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Intel-FTC deal leaves Intergraph to square – $$$ needed?

The FTC might be happy, but Intergraph wants massive damages. Solution - buy it?

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Internet Security Threat Report 2014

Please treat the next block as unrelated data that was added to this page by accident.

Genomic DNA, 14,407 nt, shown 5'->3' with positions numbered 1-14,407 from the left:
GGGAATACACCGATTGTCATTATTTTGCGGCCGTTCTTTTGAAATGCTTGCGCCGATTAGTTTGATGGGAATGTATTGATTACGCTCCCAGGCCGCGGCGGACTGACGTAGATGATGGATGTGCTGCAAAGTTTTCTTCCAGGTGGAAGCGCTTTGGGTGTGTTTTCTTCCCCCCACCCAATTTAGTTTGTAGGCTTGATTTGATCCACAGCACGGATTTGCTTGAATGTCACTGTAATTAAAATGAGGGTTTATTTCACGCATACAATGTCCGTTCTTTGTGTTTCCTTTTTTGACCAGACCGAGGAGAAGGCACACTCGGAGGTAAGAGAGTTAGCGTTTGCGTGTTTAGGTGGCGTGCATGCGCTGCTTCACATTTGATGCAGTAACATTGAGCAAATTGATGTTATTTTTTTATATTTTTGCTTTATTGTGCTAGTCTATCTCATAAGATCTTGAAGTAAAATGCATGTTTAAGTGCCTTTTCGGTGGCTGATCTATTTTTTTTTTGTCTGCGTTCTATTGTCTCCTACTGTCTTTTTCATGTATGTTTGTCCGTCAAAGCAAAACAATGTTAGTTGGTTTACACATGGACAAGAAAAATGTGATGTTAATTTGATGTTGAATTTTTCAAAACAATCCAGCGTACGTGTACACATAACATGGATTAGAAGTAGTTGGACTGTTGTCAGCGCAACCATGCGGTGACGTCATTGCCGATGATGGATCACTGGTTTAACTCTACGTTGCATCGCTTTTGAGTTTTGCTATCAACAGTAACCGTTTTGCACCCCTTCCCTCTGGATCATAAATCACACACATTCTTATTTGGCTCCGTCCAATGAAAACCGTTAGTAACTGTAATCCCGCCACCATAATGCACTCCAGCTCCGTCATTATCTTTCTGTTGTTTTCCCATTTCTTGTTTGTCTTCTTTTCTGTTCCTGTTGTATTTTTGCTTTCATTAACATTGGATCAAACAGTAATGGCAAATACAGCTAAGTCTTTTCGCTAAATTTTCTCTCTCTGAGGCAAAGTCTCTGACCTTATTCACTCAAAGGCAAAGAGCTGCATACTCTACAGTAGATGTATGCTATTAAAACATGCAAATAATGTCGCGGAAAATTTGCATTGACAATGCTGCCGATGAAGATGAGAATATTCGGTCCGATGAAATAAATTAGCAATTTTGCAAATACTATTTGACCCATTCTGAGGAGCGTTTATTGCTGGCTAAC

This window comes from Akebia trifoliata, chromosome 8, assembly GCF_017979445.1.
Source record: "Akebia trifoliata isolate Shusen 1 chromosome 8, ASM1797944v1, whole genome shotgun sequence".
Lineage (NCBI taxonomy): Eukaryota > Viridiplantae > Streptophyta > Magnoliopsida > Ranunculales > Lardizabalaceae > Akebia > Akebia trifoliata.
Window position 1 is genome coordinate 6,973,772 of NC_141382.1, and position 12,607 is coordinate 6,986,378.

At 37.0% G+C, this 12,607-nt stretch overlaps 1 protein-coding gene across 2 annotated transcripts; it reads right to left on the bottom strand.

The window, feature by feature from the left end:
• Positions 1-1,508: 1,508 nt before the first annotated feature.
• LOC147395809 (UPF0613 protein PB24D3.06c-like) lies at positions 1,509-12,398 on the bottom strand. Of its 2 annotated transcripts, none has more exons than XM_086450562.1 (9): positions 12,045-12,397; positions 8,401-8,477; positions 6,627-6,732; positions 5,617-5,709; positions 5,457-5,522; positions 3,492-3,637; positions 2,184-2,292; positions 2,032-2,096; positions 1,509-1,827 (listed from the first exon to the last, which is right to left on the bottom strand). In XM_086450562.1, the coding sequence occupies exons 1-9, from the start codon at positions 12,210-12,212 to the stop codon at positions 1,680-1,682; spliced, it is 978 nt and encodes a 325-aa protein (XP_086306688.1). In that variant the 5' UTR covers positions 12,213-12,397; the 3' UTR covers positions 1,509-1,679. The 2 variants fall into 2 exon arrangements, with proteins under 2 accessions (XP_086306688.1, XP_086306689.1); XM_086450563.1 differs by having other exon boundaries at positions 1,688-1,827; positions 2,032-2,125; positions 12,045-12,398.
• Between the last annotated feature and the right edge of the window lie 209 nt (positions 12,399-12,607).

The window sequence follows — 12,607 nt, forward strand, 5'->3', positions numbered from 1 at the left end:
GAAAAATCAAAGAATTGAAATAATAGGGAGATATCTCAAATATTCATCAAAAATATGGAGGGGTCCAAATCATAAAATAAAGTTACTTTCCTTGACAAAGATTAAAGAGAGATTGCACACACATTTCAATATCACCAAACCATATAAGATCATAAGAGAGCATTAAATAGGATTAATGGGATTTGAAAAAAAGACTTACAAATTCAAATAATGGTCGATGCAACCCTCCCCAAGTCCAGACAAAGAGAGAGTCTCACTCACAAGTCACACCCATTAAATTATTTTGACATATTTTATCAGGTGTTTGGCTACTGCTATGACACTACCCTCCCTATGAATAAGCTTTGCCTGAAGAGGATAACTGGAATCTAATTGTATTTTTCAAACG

If Intel's settlement with the Federal Trading Commission stands, the chip giant still has one outstanding piece of business to deal with - Intergraph, and it could turn out to be a pricey business. Earlier today it was announced that Intel had struck a courtroom steps deal with the FTC, and provided that the terms (which are currently confidential) are approved, the company will have escaped from antitrust action by the US government. Intergraph's own antitrust action is still pending, so the next move will be for Intel to square the company. But how? The solution will lie somewhere between what the FTC wanted from Intel, and what Intergraph wants. The FTC's preferred remedy calls for "relief sufficient to foreclose the possibility that Intel might again attempt to maintain its monopoly power by using exclusionary practices to compel others to grant intellectual property licences." The FTC case, which has been described in the media ad nauseam as "narrow," was that Intel used its monopoly powers to leverage patents and favourable agreements out of its customers and partners, DEC, Compaq and Intergraph being the companies cited in the FTC complaint. Numerous other companies have however been cited as being in similar positions (e.g. Acer), so any Intel deal will have to cover companies generally, as well as just these three. The FTC says that relief "must enjoin Intel from discriminating against other companies in order to force those companies to license or sell property to Intel on Intel's terms. The order should cover the sale of products and the provision of information, prototypes and technical assistance concerning products in which Intel has a dominant position." Effectively the FTC is saying that Intel has to implement a non-discriminatory licensing policy, selling chips to all and sundry and giving everybody advance product information on level terms. No more trading IP for commercial advantage. This, incidentally, is something that Intel has freely admitted to doing, Intel's case being that it has the right to do so. As the terms of the deal remain confidential, we can't be sure how much it has given the FTC, but undoubtedly it will have had to agree to backing away from the current policy, which boils down to 'you scratch my back, I won't flay yours.' Intergraph is clearly going to be covered by the deal, and helped by it. But there are other matters outstanding which mean that the Intergraph suit doesn't automatically collapse with the FTC one. Intergraph says that it "suffered significant damage to its sales momentum and market reputation," and that can only be fixed by dollars. It also maintains that the patents which are a part of its dispute with Intel are valid, and that the Pentium, Pentium Pro and Pentium II infringe these patents, so that amounts to dollars too. And it says that "the potential size of these royalties [on the Pentia] is large, in that royalties are typically based on a percentage of the revenue of the products in which the patented technology is used." That's going to amount to tons of dollars. Having decided to head-off the FTC action before it could degenerate into a Microsoft-style circus, Intel's thoughts must now be turning to clearing the decks entirely by neutralising Intergraph. So do not be at all surprised if chipzilla elects to do this via the time-honoured mechanisms. Money will quite likely change hands, and Intel could find itself owning a rather useful designer of Intel-based workstations. Mind you, the price could still be pretty high, given that both IBM and HP have been rumoured as possible bidders for Alabama's finest. ®

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